Companies reliant on elective surgeries, such as Cochlear (ASX:COH) for hearing implants and the IVF players, suffered during April and May until restrictions began to lift, and the rush on pharmaceuticals wasn’t all good for distributors.
Antibiotics and respiratory drugs were in hot demand in March as buyers stockpiled.
“This panic buying behaviour has resulted in an increase from 460 to 590 medicines shortages (a 26 per cent increase) in the period from March to May 2020 versus the same period last year,” the report said.
Air freight costs have risen three to 10 times as much international freight is taken on passenger planes, a cost that hasn’t been passed on to the end buyers, and there is likely to be a long demand slump for distributors like Sigma (ASX:SIG) and Australian Pharmaceutical Industries (ASX:API) as people work through their enlarged medicine cabinets.
Small biotechs working on preclinical research or running clinical trials and pre-revenue medtechs were the worst affected.
Unable to access the Jobkeeper wage subsidy because they’re pre-revenue, a sharp drop off in funding unless able to tap the ASX, and costly delays or cancellations of clinical trials have put the financial viability of companies in this sector at risk.
Hundreds of clinical trials in Australia and New Zealand were delayed or cancelled in March and April as COVID-19 lockdowns made it unsafe for patients to visit trial sites, hospitals diverted beds and staff to pandemic readiness, and researchers were restricted from travel.
The MTP report found that 57 per cent of surveyed digital health and medtech companies struggled for funding. For listed companies the capital raising cascade continues, but that money tree won’t last forever.
The outlook for Australia’s medical, biotechnology and pharmaceutical sector is mixed.
The MTP report said 20,000 jobs are expected to be lost at key research organisations over the next 12-14 months. A smaller pool of researchers means less research available to be commercialised. The pipeline of drugs, devices and services to be developed is likely to slow over the next year.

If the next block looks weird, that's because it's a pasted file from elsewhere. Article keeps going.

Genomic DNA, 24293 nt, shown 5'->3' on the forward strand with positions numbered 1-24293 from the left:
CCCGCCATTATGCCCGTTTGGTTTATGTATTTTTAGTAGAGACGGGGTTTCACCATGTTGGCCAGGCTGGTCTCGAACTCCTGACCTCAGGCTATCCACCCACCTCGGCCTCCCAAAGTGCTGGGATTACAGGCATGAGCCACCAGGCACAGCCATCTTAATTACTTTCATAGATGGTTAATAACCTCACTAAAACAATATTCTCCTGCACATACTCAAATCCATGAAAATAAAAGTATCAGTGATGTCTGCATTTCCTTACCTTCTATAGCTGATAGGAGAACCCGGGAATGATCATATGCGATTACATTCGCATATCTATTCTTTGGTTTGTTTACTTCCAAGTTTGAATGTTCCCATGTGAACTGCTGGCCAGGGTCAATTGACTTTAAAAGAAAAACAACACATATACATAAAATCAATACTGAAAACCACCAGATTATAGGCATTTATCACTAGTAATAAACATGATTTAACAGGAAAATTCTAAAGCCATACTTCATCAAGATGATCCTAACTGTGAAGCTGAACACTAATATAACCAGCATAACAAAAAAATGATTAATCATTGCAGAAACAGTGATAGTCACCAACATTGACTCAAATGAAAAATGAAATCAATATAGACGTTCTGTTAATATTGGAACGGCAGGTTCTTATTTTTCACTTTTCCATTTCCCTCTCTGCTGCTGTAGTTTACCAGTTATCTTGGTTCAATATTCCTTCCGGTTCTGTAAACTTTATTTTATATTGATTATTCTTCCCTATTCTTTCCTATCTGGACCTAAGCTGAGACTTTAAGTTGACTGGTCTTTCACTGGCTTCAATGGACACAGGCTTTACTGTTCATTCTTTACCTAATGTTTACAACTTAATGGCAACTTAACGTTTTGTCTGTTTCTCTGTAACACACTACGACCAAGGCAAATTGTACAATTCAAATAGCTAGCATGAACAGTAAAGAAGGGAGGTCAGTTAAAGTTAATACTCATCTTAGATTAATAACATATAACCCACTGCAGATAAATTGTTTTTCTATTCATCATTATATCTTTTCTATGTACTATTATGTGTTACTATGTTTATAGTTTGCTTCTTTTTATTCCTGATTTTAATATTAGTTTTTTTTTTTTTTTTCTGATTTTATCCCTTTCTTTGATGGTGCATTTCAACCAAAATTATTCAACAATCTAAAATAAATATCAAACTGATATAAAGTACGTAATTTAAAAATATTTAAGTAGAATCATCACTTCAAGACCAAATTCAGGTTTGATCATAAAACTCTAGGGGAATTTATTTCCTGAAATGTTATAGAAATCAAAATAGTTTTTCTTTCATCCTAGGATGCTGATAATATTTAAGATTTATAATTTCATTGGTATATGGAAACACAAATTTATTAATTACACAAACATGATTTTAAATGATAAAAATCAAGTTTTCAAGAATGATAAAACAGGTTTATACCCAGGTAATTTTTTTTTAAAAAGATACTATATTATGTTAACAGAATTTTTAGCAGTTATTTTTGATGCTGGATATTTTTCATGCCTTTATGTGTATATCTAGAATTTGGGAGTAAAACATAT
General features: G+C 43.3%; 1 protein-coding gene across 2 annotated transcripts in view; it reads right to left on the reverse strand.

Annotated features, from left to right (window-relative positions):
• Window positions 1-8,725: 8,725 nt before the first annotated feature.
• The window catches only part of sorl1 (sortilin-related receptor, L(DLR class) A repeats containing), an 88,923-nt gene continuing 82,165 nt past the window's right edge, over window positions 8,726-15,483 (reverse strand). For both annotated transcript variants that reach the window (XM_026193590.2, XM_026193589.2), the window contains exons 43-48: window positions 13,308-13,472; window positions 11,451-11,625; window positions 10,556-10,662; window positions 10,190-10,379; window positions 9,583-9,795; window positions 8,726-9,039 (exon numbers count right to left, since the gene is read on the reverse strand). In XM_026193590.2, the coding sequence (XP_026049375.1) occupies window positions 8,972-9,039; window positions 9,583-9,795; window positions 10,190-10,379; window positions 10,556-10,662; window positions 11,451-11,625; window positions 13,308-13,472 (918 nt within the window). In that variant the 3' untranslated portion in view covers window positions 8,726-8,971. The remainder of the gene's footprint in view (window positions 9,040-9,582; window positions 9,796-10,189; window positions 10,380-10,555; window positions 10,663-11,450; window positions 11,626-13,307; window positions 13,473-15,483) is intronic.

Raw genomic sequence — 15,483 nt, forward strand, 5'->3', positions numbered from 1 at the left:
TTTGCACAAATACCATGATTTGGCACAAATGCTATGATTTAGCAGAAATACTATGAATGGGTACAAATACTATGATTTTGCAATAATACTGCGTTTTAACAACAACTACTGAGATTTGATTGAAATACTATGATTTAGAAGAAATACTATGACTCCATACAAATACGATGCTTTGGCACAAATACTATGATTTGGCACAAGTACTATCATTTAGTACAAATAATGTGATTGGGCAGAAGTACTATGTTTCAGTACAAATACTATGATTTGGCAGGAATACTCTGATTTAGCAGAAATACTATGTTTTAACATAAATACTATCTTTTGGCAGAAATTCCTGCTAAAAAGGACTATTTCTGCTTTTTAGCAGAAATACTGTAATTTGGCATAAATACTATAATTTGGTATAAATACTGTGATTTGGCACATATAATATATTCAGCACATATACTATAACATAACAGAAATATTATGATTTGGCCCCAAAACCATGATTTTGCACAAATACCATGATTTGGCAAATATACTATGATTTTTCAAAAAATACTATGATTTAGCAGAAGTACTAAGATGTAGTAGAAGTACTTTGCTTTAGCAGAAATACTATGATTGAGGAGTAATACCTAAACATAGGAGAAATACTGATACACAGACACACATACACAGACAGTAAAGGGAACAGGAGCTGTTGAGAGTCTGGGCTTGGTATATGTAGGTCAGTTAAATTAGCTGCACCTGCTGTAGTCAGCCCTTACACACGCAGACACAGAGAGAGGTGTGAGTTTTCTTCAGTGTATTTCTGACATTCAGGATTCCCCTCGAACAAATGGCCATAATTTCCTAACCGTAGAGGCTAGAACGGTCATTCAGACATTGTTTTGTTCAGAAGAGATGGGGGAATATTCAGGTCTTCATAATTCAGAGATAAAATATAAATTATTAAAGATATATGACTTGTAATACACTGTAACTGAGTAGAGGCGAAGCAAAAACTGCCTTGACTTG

Most expect the impact on clinical trials to unwind over the next six months or more, as would problems with supply chains and accessing facilities.
The impact on R&D funding and end user demand for products and services are expected to last even longer, between nine months to over a year.
Companies are also concerned their R&D tax incentives could be at risk as well. While the levels for clinical trial research wasn’t affected by the 2019 changes, pharmaceuticals and device research was.
“Many in the sector are concerned about the longer term impact of COVID-19 on the government budget position and whether this will translate into reductions in funding and savings measures from the sector into the future,” the report said.
“R&D tax incentives were adjusted for FY2020 and organisations have expressed concern that reimbursement for pharmaceuticals and devices through the MBS, PBS and prostheses list will be affected without HTA justification as a means to reduce the budget deficit.”